Have a fantastic wedding, and if grandad is no longer with you, do what I did with mum, I put my wedding flowers into the sea, at sunset, with champagne and toasted her life. Maybe you could put your flowers onto a grave, a memorial or just a place your grandad loved, thus involving him in the wedding.

    Good luck, god speed a dignified passing. x
     
  19. babypie

    babypie Registered User

    Feb 29, 2012
    209
    Rubery,Birmingham
    Hi

    Its not wrong at all. I often have this conversation with my fiance. His Dad passed suddenly at 74 from a heart attack, just collapsed and gone. I know its a shock for those left behind but I argue its MUCH kinder than watching your parents go through this.

    My Mom had dementia and at the end her head was on her knees and thats how she was "living" I will be honest and tell you I prayed for her suffering to end and at the end when she was dying in hospital I kept telling her to go and be free.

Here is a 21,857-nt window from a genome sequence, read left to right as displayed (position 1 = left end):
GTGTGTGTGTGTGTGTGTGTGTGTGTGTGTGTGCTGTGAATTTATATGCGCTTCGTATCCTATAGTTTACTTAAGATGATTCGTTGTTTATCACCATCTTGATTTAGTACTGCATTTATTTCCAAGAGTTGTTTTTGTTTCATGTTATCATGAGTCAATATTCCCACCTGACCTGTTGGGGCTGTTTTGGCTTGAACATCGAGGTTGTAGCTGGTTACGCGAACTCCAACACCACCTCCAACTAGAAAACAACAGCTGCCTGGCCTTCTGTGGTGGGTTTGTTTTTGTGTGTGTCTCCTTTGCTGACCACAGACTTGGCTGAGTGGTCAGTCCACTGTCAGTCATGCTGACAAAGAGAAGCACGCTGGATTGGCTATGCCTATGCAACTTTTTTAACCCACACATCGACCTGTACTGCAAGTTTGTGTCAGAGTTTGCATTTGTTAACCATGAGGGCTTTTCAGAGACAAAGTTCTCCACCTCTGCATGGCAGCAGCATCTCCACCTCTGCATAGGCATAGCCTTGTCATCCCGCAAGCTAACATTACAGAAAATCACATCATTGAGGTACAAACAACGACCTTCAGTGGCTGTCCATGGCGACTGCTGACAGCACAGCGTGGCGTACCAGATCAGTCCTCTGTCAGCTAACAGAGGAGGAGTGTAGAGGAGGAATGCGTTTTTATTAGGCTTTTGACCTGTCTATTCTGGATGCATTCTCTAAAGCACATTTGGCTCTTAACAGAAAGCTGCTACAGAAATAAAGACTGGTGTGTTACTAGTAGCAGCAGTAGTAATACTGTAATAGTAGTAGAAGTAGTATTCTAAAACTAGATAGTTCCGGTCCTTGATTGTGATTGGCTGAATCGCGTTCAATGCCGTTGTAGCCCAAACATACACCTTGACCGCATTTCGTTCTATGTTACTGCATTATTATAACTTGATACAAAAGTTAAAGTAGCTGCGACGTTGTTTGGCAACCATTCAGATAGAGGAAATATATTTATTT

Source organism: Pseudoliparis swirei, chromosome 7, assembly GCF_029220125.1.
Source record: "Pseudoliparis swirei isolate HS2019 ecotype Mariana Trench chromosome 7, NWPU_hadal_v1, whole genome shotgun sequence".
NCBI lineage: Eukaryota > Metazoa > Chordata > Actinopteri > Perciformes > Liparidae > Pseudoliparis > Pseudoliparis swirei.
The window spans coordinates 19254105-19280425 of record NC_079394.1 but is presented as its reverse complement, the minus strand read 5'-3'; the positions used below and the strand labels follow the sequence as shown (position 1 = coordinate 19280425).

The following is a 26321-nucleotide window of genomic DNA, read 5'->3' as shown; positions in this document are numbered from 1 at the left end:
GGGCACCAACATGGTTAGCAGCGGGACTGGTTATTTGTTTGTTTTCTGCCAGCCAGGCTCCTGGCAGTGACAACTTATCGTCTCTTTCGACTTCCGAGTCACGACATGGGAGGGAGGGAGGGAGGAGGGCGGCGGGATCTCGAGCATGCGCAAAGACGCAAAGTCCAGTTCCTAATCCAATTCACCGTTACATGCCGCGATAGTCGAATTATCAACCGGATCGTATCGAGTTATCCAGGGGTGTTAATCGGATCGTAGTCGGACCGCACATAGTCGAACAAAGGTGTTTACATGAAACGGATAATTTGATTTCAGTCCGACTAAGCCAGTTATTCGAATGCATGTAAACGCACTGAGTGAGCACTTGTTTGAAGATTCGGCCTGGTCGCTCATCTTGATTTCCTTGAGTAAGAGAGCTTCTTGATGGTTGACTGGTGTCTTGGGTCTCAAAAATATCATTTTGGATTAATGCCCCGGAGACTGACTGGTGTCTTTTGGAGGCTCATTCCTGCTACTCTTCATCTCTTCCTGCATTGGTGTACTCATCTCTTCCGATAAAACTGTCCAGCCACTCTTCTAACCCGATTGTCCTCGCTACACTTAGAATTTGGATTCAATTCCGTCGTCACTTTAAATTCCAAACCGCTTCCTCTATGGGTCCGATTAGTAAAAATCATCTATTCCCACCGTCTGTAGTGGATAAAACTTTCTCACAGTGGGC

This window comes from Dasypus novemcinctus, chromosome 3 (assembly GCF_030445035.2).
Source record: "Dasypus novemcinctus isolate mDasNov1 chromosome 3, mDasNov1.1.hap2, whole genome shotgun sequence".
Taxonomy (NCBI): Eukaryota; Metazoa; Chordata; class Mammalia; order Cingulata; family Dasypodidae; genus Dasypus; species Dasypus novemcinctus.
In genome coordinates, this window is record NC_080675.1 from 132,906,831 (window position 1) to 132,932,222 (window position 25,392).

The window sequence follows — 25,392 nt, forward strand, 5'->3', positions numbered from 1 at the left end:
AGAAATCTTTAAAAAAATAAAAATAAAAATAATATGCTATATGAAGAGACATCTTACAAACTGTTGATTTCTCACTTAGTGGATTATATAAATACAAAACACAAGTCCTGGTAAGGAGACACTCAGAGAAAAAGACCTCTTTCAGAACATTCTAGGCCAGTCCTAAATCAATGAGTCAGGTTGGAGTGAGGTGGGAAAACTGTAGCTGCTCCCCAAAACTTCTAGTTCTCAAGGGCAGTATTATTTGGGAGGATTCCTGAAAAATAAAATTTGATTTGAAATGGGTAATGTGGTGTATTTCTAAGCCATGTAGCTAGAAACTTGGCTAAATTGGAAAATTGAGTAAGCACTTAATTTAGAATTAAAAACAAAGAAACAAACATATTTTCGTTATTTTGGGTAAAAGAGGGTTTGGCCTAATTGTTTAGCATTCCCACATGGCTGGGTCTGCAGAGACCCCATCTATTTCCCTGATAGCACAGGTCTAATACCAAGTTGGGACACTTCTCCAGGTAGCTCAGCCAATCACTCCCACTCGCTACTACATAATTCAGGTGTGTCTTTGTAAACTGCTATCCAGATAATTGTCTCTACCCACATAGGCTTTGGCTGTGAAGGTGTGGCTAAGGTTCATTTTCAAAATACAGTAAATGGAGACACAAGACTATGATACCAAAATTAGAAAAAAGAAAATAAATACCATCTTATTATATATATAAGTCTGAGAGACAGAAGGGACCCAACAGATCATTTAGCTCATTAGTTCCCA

Same now with Dad, 88, dementia, late (end?) stage congestive heart faliure and on a do not resus. He begs me to bring him pills to end his life and is a pitiful, suffering skeleton of a man. I could cry as I write it but yes I am now praying for his end.

    It goes against nature to wish a parent dead but the way I look at it he is no longer "alive" as we know it,
    God bless you and stay strong

    BP x
     
  20. annie h

    annie h Registered User

    Jun 1, 2013
    148
    BP, I can give you an even more unbiased view on the "compare and contrast" front. My dad dropped dead of a heart attack watching a football match in the 1980s and was dead on arrival at hospital. (I won't tell you which team he was supporting as I don't take kindly to the jokes that sometimes follow!)

    Right now I'm going through the final stages of dementia with Mum. Nobody can say whether it'll be hours, days or weeks. I so wish she was unconscious so she didn't know about it. Yesterday and today she has eaten and drunk a little and I don't know whether to be glad or sorry as it will probably just prolong the end - last time this happened she wasn't quite as ill but once she started eating and drinking she recovered. And her quality of life before she deteriorated two weeks ago was already nil so I am unable to view positively the possibility that she might come back again.

    It was certainly the most unimaginable shock for all my family when my dad died but I sure as anything know which I would prefer for myself and for my family and it's not what my mother's going through now.